The global food supply, as recent events have shown all too clearly, is threatened by many problems. Some of them are man-made; some are natural. The natural ones tend to be obvious—droughts, floods, hurricanes, earthquakes—and, in the past year alone, they have been notably devastating. Searing droughts in Australia and central Europe have squandered wheat supplies; more recently, Cyclone Nargis destroyed rice stocks for millions of people in Myanmar.
Historically, the damage to food supplies by bad weather has been regarded as fleeting: catastrophic in the short term but ultimately remitting. Droughts ease, floodwaters recede, and farmers replant their crops. But as a new government report indicates, such views are increasingly narrow and outdated, in that they fail to acknowledge the creeping reach of global climate change.
The report, released Tuesday, offers one of the most comprehensive looks yet at the impact that climate change is expected to have on U.S. agriculture over the next several decades. Not surprisingly, the prognosis is grim. Temperatures in the United States, scientists say, will rise on average by about 1.2 degrees Celsius by 2040, with carbon dioxide levels up more than 15 percent. The consequences for American-grown food, the report finds, will most likely be far-reaching: Some crop yields are predicted to drop; growing seasons will get longer and use more water; weeds and shrubs will grow faster and spread into new territory, some of it arable farmland; and insect and crop disease outbreaks will become more frequent.
The new report, which was produced by more than a dozen agencies over multiple years and reflects the findings of more than 1,000 scientific studies, offers only predictions, but the predictions reflect a high degree of confidence. In a sense, there is a vein of fatalism among most scientists about what will happen in the next few decades. Government actions, they say, may alter the trajectory of climate change 50 to 100 years from now, but the fate of climate change in the short term has been largely shaped by past behavior, by carbon already released into the atmosphere. The question now is the extent of its impact.
Some agricultural changes are already observable. In the central Great Plains, in states known for their grassy prairies and sprawling row crops, there are new neighbors: trees and large shrubs, often clustering in islands in the middle of fields. In the Southwest, perennial grasses have been largely pushed out by mesquite bushes, those long-rooted staples of the desert. And the invasive kudzu vine, formerly a nuisance only to the South, has advanced steadily northward, forming a staggered line stretching from Connecticut to Illinois. Human practices in all three cases have abetted the turnover, but climate change, scientists say, has been a primary driver, as invasive species reproduce more quickly and expand into areas once deemed too cold for their survival. In turn, high-quality pastureland, once ideal for livestock grazing, has become poor-quality brush, and farmland faces competitors for space.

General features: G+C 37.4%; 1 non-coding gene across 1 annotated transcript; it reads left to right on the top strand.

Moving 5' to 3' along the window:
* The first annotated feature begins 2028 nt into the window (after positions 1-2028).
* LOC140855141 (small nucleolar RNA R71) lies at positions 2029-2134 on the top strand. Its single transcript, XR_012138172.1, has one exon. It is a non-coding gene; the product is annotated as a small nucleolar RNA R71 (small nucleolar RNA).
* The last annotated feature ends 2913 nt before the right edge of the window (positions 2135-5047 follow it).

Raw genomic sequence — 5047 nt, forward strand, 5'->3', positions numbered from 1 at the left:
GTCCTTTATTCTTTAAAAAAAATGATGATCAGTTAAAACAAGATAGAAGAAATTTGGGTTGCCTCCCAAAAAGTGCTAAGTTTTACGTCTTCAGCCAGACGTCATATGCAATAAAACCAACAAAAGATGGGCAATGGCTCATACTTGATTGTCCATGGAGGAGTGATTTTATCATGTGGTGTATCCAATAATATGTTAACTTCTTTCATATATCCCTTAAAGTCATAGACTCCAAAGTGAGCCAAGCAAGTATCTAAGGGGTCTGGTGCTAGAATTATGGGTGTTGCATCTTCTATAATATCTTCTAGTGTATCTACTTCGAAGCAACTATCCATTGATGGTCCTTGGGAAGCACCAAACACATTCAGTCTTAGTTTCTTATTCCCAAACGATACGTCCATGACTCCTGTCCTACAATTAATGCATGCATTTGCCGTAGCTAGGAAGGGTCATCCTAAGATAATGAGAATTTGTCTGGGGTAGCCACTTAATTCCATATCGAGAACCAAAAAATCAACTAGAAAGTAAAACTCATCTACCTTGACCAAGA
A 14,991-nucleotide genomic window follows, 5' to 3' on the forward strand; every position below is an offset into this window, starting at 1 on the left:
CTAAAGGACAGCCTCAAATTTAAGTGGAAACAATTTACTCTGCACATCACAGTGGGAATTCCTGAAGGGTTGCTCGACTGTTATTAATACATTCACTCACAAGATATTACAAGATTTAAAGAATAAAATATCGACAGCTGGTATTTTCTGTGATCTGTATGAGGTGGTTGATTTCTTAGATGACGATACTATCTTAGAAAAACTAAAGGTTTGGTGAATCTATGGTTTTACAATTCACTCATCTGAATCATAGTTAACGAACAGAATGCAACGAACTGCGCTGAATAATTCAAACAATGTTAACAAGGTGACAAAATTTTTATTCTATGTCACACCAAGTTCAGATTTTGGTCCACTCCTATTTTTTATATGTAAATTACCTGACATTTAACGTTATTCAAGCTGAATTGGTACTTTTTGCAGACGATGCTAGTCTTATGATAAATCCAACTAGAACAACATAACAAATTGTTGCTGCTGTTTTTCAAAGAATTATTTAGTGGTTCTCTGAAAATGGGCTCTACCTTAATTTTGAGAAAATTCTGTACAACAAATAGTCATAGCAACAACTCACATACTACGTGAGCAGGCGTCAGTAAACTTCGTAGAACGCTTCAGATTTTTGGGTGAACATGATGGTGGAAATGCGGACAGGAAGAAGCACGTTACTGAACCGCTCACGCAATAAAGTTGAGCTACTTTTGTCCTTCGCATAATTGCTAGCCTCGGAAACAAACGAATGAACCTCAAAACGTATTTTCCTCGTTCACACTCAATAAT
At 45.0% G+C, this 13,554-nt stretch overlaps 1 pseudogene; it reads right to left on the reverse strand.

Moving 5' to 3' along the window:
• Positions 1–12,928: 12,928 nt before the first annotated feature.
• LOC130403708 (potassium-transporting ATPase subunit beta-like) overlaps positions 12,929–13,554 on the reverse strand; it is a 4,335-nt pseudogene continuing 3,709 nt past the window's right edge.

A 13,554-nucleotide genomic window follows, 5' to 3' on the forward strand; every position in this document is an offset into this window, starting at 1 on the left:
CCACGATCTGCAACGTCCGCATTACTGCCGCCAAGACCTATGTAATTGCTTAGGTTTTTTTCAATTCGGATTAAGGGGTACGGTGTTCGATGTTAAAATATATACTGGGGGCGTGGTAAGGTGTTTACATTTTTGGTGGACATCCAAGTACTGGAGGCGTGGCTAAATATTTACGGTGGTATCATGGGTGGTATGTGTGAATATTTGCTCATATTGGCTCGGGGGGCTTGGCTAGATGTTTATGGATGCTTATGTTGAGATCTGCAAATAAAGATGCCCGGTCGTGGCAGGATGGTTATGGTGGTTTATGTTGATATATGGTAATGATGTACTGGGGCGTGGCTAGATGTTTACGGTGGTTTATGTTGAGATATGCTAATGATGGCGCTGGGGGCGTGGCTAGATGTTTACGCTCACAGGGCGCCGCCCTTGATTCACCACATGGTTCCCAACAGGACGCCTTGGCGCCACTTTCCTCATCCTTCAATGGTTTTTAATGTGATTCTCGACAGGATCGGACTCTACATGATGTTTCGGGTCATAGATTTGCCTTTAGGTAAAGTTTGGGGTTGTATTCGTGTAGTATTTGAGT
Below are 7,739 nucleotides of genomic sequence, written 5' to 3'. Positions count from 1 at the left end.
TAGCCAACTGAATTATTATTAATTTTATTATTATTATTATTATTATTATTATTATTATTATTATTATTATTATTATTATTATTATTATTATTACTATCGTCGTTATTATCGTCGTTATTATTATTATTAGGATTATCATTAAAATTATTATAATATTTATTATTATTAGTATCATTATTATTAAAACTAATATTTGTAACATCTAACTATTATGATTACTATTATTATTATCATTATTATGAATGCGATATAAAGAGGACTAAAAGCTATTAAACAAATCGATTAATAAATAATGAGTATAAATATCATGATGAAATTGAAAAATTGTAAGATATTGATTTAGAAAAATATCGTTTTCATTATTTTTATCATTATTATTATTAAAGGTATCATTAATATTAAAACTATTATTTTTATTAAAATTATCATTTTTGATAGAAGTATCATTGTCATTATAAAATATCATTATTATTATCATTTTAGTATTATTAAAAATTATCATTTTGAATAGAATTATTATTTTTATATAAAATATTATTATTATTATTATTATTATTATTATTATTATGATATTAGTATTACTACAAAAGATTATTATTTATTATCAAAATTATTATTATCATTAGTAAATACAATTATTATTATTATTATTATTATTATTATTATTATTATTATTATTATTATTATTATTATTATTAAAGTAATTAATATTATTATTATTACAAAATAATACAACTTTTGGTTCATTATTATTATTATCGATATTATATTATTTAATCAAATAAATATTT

In the next 30 years these problems will very likely expand and multiply, as an already taxed food system faces threats on multiple fronts. A rise in temperature—even as little as 1 degree Celsius—could cause many plantings to fail, the report indicates, since pollen and seeds are sensitive to slight temperature changes. Yields of corn and rice are expected to decline slightly. Heat-sensitive fruits and vegetables, such as tomatoes, will most likely suffer. Some of the potential damage will be blunted by higher carbon dioxide levels; soybean yields, for instance, will probably improve, because soybeans (and several other crops) thrive from higher carbon inputs. But if temperatures keep rising, the balance will ultimately tip: At some extreme temperature, cells stop dividing, and pollen dies.
High ozone levels, which have risen sixfold in the United States in the past century and are expected to rise further, will suppress yields as well. In fact, ozone levels are already extremely high in the eastern and midwestern regions of the country, rivaled globally only by eastern China (no model of air quality, to be sure) and parts of western Europe. One recent study, for instance, found that high ozone levels significantly suppress yields of soybean, wheat, and peanuts in the Midwest.